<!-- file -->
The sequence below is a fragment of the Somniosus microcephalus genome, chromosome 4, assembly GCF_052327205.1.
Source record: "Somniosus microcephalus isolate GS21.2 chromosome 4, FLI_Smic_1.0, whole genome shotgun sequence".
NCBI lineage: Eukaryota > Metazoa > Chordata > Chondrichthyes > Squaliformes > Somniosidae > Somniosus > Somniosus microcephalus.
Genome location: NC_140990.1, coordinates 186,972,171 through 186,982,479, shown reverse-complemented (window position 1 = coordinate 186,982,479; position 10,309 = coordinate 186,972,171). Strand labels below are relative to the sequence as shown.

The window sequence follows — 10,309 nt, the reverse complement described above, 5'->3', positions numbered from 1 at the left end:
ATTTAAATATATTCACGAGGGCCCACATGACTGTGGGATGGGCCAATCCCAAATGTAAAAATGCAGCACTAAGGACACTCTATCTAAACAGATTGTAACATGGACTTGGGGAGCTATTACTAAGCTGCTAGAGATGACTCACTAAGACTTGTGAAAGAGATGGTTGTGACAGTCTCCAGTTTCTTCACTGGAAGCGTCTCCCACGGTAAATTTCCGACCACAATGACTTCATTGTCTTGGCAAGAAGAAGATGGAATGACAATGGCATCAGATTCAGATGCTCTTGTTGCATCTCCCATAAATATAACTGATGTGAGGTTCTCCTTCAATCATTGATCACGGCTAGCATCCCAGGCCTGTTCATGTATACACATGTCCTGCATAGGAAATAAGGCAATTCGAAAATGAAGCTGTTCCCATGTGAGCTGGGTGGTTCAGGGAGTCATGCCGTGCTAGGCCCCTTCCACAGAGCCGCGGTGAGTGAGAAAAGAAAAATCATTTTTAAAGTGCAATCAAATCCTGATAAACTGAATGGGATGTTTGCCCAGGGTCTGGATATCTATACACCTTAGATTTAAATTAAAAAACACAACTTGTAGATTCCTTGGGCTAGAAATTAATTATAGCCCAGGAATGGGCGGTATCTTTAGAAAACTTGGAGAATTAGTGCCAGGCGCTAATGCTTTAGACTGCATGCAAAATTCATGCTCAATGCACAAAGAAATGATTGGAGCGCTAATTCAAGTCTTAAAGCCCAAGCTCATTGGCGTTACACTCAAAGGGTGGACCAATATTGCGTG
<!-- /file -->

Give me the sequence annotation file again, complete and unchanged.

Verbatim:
The sequence below is a fragment of the Somniosus microcephalus genome, chromosome 4, assembly GCF_052327205.1.
Source record: "Somniosus microcephalus isolate GS21.2 chromosome 4, FLI_Smic_1.0, whole genome shotgun sequence".
NCBI lineage: Eukaryota > Metazoa > Chordata > Chondrichthyes > Squaliformes > Somniosidae > Somniosus > Somniosus microcephalus.
Genome location: NC_140990.1, coordinates 186,972,171 through 186,982,479, shown reverse-complemented (window position 1 = coordinate 186,982,479; position 10,309 = coordinate 186,972,171). Strand labels below are relative to the sequence as shown.

The window sequence follows — 10,309 nt, the reverse complement described above, 5'->3', positions numbered from 1 at the left end:
ATTTAAATATATTCACGAGGGCCCACATGACTGTGGGATGGGCCAATCCCAAATGTAAAAATGCAGCACTAAGGACACTCTATCTAAACAGATTGTAACATGGACTTGGGGAGCTATTACTAAGCTGCTAGAGATGACTCACTAAGACTTGTGAAAGAGATGGTTGTGACAGTCTCCAGTTTCTTCACTGGAAGCGTCTCCCACGGTAAATTTCCGACCACAATGACTTCATTGTCTTGGCAAGAAGAAGATGGAATGACAATGGCATCAGATTCAGATGCTCTTGTTGCATCTCCCATAAATATAACTGATGTGAGGTTCTCCTTCAATCATTGATCACGGCTAGCATCCCAGGCCTGTTCATGTATACACATGTCCTGCATAGGAAATAAGGCAATTCGAAAATGAAGCTGTTCCCATGTGAGCTGGGTGGTTCAGGGAGTCATGCCGTGCTAGGCCCCTTCCACAGAGCCGCGGTGAGTGAGAAAAGAAAAATCATTTTTAAAGTGCAATCAAATCCTGATAAACTGAATGGGATGTTTGCCCAGGGTCTGGATATCTATACACCTTAGATTTAAATTAAAAAACACAACTTGTAGATTCCTTGGGCTAGAAATTAATTATAGCCCAGGAATGGGCGGTATCTTTAGAAAACTTGGAGAATTAGTGCCAGGCGCTAATGCTTTAGACTGCATGCAAAATTCATGCTCAATGCACAAAGAAATGATTGGAGCGCTAATTCAAGTCTTAAAGCCCAAGCTCATTGGCGTTACACTCAAAGGGTGGACCAATATTGCGTG